• Some of our world leaders have also pledged to consider children more carefully in climate change discussion. In 2019 and the 25th United Nations Framework Convention on Climate Change of Parties, 28 member states signed the “Declaration on Children, Youth and Climate Action,” pledging to “accelerate inclusive, child and youth-centered climate policies and action at national and global levels.” 
  • In the United States, detrimental environmental impacts associated with children’s health were emphasized on a federal level via President Bill Clinton’s Executive Order on the Protection of Children from Environmental Health Risks and Safety Risks. Under this Executive Order, all federal agencies are required “to assign a high priority to addressing health and safety risks to children, coordinate research priorities on children’s health, and ensure that their standards take into account special risks to children.” Further in 1997, the Environmental Protection Agency’s Office of Children’s Health Protection was established, armed with the goal “to ensure that all EPA actions and programs address the unique vulnerabilities of children.” 

 The fate of our world is contingent upon how well policymakers – alongside citizens and business – across the globe respond to this irrefutable science. 

Youth Taking Action

Children have also been taking a stand, fighting for their rights by protesting and starting youth-led organizations aimed towards tackling the climate crisis. 

  • In Zambia and Zimbabwe, adolescent girls produced a research paper analyzing the impact that climate change has on a girls’ education, to which they found that floods, shifting rainfall patterns and recurring drought will likely result in increased school dropouts and early and forced childhood marriages in the region. 
  • In the Caribbean, young women and girls are being mentored on the intersections between climate change, youth advocacy and the global feminist agenda, and what that means for their respective communities.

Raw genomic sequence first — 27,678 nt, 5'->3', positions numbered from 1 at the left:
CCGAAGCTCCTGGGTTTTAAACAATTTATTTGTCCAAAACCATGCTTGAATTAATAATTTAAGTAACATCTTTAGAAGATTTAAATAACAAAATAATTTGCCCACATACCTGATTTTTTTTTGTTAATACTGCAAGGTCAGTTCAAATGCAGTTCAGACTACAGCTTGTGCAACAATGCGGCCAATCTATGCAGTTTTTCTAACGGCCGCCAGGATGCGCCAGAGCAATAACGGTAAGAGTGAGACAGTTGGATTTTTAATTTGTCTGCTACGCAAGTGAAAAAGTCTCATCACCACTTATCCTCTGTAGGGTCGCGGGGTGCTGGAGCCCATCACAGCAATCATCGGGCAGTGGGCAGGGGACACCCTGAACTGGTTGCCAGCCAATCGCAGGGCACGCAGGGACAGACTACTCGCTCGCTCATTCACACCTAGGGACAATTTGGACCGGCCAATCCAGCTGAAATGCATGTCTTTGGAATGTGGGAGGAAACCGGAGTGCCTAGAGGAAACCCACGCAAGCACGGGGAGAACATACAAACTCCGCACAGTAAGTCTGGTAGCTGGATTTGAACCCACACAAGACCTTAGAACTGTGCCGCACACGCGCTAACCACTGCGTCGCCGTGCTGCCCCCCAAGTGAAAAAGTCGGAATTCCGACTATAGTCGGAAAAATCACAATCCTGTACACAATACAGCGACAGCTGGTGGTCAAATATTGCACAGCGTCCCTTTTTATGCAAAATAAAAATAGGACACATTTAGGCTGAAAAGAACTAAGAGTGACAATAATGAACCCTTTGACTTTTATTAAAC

• Internationally, through groups like Fridays for our Futures, Zero Hour, and Extinction Rebellion Youth, children have organized protests and increased accessibility to the climate movement to make their voices more widely heard while calling on governments to take greater action. 

Children will unfairly have to manage and adapt to a world ravaged by runaway climate change. They should not have to pay the price of our costly, selfish, and unsustainable habits that have forced the most adverse effects of climate change upon unwilling and unsuspecting future generations. 

When it comes to climate awareness and advocacy, the voices of our children should not be dismissed, but rather amplified. These children have traded their naivety as our world falls victim to a changing climate, trying to fill the gap that policymakers across the globe are failing to properly address. Protecting them is, at the most basic level, a moral obligation – and one we are falling short at fulfilling.

Joan Lombardi is a senior scholar at the Center for Child and Human Development and was the Deputy Assistant Secretary, Early Childhood Development, at the U.S. Department of Health and Human Services. 

Emily Prest is a second year Master’s student at the Environmental Metrology and Policy (EMAP) Program at Georgetown’s Graduate School of Arts and Sciences.

climate change
Emily Prest
Joan Lombardi
United Nations